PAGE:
Heterogeneity of calcium compartmentation: electron probe analysis of renal tubules.
The objective of this study has been to determine the intracellular localization of calcium in cryofixed, cryosectioned suspensions of kidney proximal tubules using quantitative electron probe X-ray microanalysis. Two populations of cells have been identified: 1) "Viable" cells, representing the majority of cells probed, are defined by their relatively normal K/Na concentration ratio of approximately 4:1. Their measured Ca content is 4.1 +/- 1.4 (SEM) mmol/kg dry wt in the cytoplasm and 3.1 +/- 1.1 mmol/kg dry wt in the mitochondria, or an average cell calcium content of approximately 3.8 mmol/kg dry wt. 2) "Nonviable" cells, defined by the presence of dense inclusions in their mitochondria and a K/Na concentration ratio of approximately 1. The Ca content is 15 +/- 2 mmol/kg dry wt in the cytoplasm and 685 +/- 139 mmol/kg dry wt in the mitochondria of such cells. Assuming 25 to 30% of the cell volume is mitochondrial, the overall calcium content of such nonviable cells is approximately 210 mmol/kg dry wt. The presence of these inclusions in 4 to 5% of the cells would account for the average total Ca content measured in perchloric acid extracts of isolated proximal tubule suspensions (approximately equal to 18 nmol/mg protein or 12.6 mmol/kg dry wt). Whole kidney tissues display a large variability in total Ca content (4.5 to 18 nmol/mg protein, or 3.4 to 13.5 mmol/kg dry wt), which could be accounted for by inclusions in 0 to 4% of the cells. The electron probe X-ray microanalysis (EPXMA) data conclusively demonstrate that the in situ mitochondrial Ca content of viable cells from the kidney proximal tubule is low and support the idea that mitochondrial Ca may regulate dehydrogenase activity but probably does not normally control cytosolic free Ca.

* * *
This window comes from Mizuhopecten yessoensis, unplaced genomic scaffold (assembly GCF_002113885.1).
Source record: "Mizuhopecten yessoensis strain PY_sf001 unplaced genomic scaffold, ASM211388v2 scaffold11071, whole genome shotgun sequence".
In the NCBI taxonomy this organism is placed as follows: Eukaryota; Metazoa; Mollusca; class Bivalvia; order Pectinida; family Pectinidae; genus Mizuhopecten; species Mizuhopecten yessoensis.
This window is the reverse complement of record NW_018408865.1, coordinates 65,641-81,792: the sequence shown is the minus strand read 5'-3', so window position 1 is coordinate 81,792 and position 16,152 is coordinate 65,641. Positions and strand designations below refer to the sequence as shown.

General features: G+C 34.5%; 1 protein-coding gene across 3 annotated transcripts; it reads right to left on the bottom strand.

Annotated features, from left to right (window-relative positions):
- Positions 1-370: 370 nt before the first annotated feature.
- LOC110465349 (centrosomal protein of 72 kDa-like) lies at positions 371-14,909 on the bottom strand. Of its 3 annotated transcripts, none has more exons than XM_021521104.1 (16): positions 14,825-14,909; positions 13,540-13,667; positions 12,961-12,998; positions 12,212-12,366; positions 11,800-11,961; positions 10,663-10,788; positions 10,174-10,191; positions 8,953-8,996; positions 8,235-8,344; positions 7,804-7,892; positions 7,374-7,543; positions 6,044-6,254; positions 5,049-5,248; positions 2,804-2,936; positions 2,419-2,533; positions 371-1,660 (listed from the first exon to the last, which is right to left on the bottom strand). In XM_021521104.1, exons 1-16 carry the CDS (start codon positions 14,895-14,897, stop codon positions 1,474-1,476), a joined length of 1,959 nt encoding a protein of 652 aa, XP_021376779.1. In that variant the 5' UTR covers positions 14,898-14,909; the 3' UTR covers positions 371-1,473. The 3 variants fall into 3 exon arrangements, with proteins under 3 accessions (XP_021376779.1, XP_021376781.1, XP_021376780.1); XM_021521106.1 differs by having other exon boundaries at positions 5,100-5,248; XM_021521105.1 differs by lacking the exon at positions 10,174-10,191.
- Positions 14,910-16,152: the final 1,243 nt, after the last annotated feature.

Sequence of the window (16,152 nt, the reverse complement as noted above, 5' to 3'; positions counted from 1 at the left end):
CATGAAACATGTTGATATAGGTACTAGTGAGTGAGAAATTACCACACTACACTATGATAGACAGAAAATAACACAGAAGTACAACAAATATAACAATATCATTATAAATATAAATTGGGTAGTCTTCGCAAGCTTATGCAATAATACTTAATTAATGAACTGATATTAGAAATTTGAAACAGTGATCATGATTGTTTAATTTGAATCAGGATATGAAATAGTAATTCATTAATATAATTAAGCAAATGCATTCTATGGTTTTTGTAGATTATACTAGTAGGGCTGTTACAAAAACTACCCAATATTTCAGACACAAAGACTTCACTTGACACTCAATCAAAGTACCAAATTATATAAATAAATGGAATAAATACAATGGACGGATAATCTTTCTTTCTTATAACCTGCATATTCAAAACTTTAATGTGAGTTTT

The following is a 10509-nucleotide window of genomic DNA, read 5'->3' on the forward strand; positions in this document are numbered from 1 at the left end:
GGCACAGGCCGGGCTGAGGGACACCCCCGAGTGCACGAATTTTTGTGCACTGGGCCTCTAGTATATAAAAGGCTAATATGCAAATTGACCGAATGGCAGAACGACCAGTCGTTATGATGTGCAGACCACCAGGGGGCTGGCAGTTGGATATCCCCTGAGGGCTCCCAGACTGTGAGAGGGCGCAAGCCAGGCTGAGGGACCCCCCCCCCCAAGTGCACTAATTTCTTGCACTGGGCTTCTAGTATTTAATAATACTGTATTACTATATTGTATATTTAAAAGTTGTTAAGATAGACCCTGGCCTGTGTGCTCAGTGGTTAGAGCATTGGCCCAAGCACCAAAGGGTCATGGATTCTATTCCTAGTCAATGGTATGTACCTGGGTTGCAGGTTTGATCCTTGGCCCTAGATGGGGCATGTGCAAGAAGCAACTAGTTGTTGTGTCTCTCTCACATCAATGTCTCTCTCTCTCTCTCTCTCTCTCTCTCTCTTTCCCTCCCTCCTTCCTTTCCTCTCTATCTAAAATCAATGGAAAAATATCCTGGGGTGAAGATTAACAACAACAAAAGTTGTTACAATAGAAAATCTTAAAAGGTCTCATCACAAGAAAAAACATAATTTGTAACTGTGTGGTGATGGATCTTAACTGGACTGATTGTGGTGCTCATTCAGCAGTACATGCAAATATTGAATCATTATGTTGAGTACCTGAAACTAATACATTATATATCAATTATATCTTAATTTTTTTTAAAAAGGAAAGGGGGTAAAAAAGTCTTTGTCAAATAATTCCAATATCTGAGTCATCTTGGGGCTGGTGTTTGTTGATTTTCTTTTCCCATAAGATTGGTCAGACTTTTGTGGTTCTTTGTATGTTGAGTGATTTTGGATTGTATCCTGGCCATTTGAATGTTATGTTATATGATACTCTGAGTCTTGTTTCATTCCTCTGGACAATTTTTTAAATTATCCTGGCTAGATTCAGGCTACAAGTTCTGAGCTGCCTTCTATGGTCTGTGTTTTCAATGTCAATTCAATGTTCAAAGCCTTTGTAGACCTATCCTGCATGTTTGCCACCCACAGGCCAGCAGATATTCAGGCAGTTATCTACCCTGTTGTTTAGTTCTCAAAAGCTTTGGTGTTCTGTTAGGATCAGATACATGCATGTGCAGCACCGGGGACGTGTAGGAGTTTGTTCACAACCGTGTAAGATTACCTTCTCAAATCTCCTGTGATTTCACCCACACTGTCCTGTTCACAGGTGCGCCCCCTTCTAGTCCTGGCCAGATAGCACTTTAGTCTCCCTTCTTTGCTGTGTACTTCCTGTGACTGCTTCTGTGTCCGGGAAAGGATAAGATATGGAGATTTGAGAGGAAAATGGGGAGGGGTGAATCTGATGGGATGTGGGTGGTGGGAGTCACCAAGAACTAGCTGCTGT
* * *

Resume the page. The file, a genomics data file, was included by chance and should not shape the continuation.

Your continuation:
LeFurgey, A; Ingram, P; Mandel, LJ
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